• UK: DinDisc DIN 40

Side one

  1. "Maid of Orleans (The Waltz Joan of Arc)" (Andy McCluskey) – 4:09

Side two

  1. "Navigation" (Paul Humphreys/McCluskey) – 3:26

12" vinyl single[edit]Edit

  • UK: DinDisc DIN 40-12

Side one

  1. "Maid of Orleans (The Waltz Joan of Arc)" – 4:09

Side two

  1. "Of All the Things We've Made" (Humphreys/McCluskey) – 3:31
  2. "Navigation" – 3:26

3" Mini CD single[edit]Edit

  • Virgin CDT27 released 5 December 1988
  1. "Maid of Orleans (The Waltz Joan of Arc)" (12" Version) – 4:13
  2. "Joan of Arc" (12" Version) (McCluskey) – 3:51
  3. "Navigation" – 3:30
  4. "Of All the Things We've Made" – 3:27

The sleeve erroneously states that there are 12" versions of "Maid of Orleans" and "Joan of Arc" on the CD single.

Promotional video[edit]Edit

For the promotional video, the outdoor shots were made at Brimham Rocks and Fountains Abbey near AldfieldNorth Yorkshire in December 1981 during the snowy winter and the indoor shots at The Manor Studio. The video was directed by Steve Barron and featured Julia Tobin, an actress from the Royal Shakespeare Company as Joan of Arc.[6] The promo video is included on the video version of The Best of OMD and on the bonus DVD of the 2007 reissue of Architecture & Morality.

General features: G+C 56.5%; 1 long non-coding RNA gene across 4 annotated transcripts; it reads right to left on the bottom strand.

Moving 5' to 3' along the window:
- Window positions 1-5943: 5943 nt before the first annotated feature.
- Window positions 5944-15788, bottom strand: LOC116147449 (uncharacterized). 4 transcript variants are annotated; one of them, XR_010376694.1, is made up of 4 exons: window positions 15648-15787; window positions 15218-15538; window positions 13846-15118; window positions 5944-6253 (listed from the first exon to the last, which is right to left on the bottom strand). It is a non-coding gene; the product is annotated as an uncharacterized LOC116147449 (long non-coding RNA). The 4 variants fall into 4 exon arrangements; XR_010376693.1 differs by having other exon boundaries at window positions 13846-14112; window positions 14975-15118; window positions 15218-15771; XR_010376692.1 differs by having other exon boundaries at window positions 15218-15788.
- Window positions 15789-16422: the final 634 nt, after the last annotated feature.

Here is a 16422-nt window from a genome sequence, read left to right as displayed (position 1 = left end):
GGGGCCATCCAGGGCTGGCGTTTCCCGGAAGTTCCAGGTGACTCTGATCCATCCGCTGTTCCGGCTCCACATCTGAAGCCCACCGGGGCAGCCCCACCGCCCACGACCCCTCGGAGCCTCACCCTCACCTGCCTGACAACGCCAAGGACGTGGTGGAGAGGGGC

Chart performance[edit]Edit

Chart (1982) Peak



(sales thresholds)

Austrian Singles Chart [7] 2
Belgium Singles Chart 1
Canadian RPM Singles Chart [8] 32
Dutch Singles Chart[9] 1 Gold [10]
German Media Control Charts Singles Chart[11] 1 Gold [12]
Irish Singles Chart[13] 5
New Zealand Singles Chart[14] 7
Spanish Singles Chart 1
Swiss Singles Chart [7] 4
UK Singles Chart[15] 4 BPI: Silver[16]
Preceded by

"The Land of Make Believe" by Bucks Fizz

Dutch Top 40 number-one single

13 March 1982 – 3 April 1982 (4 weeks)

Succeeded by

"Aurora" by Nova

Preceded by

"Ebony and Ivory" by Paul McCartney & Stevie Wonder

German Singles Chart number-one single

9 July 1982 – 23 July 1982 (3 weeks)

Succeeded by

"Ich will Spaß" by Markus

Preceded by

"Ich will Spaß" by Markus

German Singles Chart number-one single

6 August 1982 (1 week)

Succeeded by

"Ich will Spaß" by Markus


The cover was designed by Peter Saville, Carol Wilson and Brett Wickens and was inspired by a stained glass design by Anton Wolff.

There are several sleeve designs for the 12" version. The original sleeve design featured an embossed coin motif on a silver foil. It was only released for a limited time, because the band didn't like this design. It was replaced with a similar stained glass sleeve as the 7" version in several variations.


In 1993 Flemish band Leopold 3 scored a top 10 hit in Flanders with "Volle maan", a version of "Maid of Orleans" with Dutch lyrics.[17]

Watergate recorded a cover version of 'Maid of Orleans (The Waltz Joan of Arc)' as "Maid Of Orleans (The Battle II)" in the year 1999.[18]

Other bands have covered the song: Mila Mar in 2000,[19] Third Bass[20] in 2001, Voi feat. DJ Frost & Talla 2XLC,[21] Z-People in 1998,[22] S.O.S. in 1997[23] and many more.

In 2009, Maid of Orleans was covered by the German DJ and radio presenter "DJ Happy Vibes" as a house track.[citation needed]